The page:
The Associated Press October 1, 2010, 8:09AM ET

Petitions to ban eminent domain submitted in Miss.

Mississippi government would be banned from taking private land for economic development ventures under a proposed state constitutional amendment that appears headed to the November 2011 statewide ballot.

Supporters say the plan would protect property rights, but opponents say it could squelch Mississippi's chances of winning big projects.

The Mississippi Farm Bureau Federation on Thursday delivered petitions to the secretary of state's office to try to put the eminent domain restrictions before voters next year -- the same time people are electing a governor, other statewide officials, legislators and county office holders.

Eminent domain is the process government uses to take private land for projects ranging from road construction to industrial development. Farm Bureau Federation President David Waide said he's confident voters will approve the proposed ban on the process.

"The Founding Fathers of this country believed that there were three basic principles ... the freedom of religion, the right to own property and the right to bear arms," Waide said. "We in the Farm Bureau believe we don't want to compromise those three basic principles. I don't see where it's going to affect economic development."

In a separate interview, an economic promoter who helped bring a Toyota manufacturing plant to northeastern Mississippi disagreed.

Randy Kelley, director of the Three Rivers Planning and Development District, said eminent domain was used for the Toyota project to clear up titles for two parcels of land and to resolve mineral rights that were held by several people for other parcels.

Kelley said people were paid for their land and their mineral rights, but eminent domain proceedings were needed to get the land-title questions and the mineral-rights questions into court so a judge could resolve them.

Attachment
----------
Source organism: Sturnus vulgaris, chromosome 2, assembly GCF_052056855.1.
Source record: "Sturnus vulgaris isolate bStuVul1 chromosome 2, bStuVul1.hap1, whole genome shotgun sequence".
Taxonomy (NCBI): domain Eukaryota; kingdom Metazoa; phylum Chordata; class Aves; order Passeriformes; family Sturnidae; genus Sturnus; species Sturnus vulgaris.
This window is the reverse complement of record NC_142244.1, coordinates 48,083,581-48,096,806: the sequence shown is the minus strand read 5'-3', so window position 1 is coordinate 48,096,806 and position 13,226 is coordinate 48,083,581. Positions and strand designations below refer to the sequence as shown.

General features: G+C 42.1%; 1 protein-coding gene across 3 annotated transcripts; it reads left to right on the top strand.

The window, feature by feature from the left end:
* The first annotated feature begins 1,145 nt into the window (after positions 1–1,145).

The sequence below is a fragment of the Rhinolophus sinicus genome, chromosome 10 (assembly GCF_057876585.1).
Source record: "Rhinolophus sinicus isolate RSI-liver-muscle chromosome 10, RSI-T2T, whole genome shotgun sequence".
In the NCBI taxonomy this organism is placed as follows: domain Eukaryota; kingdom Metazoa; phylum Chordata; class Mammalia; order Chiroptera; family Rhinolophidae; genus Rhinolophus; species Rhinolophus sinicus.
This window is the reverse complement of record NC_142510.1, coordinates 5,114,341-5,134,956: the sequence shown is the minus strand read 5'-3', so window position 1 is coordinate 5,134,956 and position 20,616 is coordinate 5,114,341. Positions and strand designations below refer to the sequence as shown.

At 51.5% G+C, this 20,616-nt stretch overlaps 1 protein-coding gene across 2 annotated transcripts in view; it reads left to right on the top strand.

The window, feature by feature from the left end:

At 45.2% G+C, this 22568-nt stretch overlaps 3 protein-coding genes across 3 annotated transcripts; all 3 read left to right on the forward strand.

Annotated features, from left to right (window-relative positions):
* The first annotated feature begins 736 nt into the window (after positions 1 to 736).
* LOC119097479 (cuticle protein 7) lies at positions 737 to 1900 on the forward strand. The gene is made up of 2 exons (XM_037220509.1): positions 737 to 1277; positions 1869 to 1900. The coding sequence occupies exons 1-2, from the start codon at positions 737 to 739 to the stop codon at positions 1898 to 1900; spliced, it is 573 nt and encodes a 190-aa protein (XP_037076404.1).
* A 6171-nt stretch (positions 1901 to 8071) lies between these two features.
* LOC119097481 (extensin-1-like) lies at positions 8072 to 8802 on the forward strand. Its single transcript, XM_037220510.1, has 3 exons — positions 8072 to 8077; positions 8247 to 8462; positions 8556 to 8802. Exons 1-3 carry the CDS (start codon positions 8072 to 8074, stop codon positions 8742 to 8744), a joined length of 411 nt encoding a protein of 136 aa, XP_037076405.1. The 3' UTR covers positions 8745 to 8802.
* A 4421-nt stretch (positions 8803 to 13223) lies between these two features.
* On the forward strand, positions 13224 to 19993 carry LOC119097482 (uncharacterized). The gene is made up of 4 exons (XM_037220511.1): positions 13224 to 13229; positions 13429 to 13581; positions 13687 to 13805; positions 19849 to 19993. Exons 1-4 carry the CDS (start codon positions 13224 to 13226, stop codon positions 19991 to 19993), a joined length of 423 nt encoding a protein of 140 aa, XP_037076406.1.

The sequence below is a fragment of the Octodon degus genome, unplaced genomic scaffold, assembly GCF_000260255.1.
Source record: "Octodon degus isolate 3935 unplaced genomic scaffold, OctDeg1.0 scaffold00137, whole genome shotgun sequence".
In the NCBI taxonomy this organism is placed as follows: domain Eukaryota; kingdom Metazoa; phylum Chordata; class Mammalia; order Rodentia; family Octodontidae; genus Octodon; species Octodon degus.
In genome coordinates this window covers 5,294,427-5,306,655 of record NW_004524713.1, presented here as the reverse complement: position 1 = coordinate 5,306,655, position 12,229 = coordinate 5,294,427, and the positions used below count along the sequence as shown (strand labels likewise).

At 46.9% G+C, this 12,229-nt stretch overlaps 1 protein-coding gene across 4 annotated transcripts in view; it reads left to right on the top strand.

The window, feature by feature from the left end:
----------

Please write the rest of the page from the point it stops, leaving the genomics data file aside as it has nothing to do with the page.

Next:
Kelley said if eminent domain is banned, out-of-state land owners could refuse to sell or could demand unreasonably high prices for property in an area targeted for a big development. He said: "Do you want somebody from South Carolina or Atlanta or New York to have 10 acres in the middle of an area and block the whole project?"

In March 2009, Republican Gov. Haley Barbour vetoed a bill that would have almost eliminated the use of eminent domain to take land for private projects. Barbour said it was too broad and would've put Mississippi at a "catastrophic disadvantage in creating jobs and expanding our economy."

Barbour later asked lawmakers to consider a less restrictive proposal that still would have allowed the use of eminent domain to take private land for public use such as highway construction or installation of utility lines. That proposal died.

Waide said the ballot initiative is stricter than what Barbour wanted.

Property rights groups across the nation have been pressuring lawmakers and governors to tighten restrictions on eminent domain in response to a 2005 U.S. Supreme Court ruling that allowed a Connecticut town to condemn private property and take it for a private development.

Kelley said current Mississippi law puts checks and balances on eminent domain because elected officials must approve projects in which the process would be used.

"Mississippi is not a state that has abused it to go out and put up a 7-11 or a Walmart," Kelley said.

Getting a proposed constitutional amendment on the ballot requires at least 89,285 certified signatures of registered voters. Waide said the Farm Bureau Federation collected 119,251.

Secretary of State Delbert Hosemann said it could take weeks for his staff to verify the numbers.

"It's quite an accomplishment to get to the level that you did today," Hosemann told Farm Bureau supporters as 16 boxes of petitions were wheeled into a news conference at his office.

State law allows the Legislature to put an alternate proposal on the ballot for any initiative -- so it's possible that in the same election, voters would see two variations of eminent domain restrictions. That could make it more difficult for either proposal to pass.


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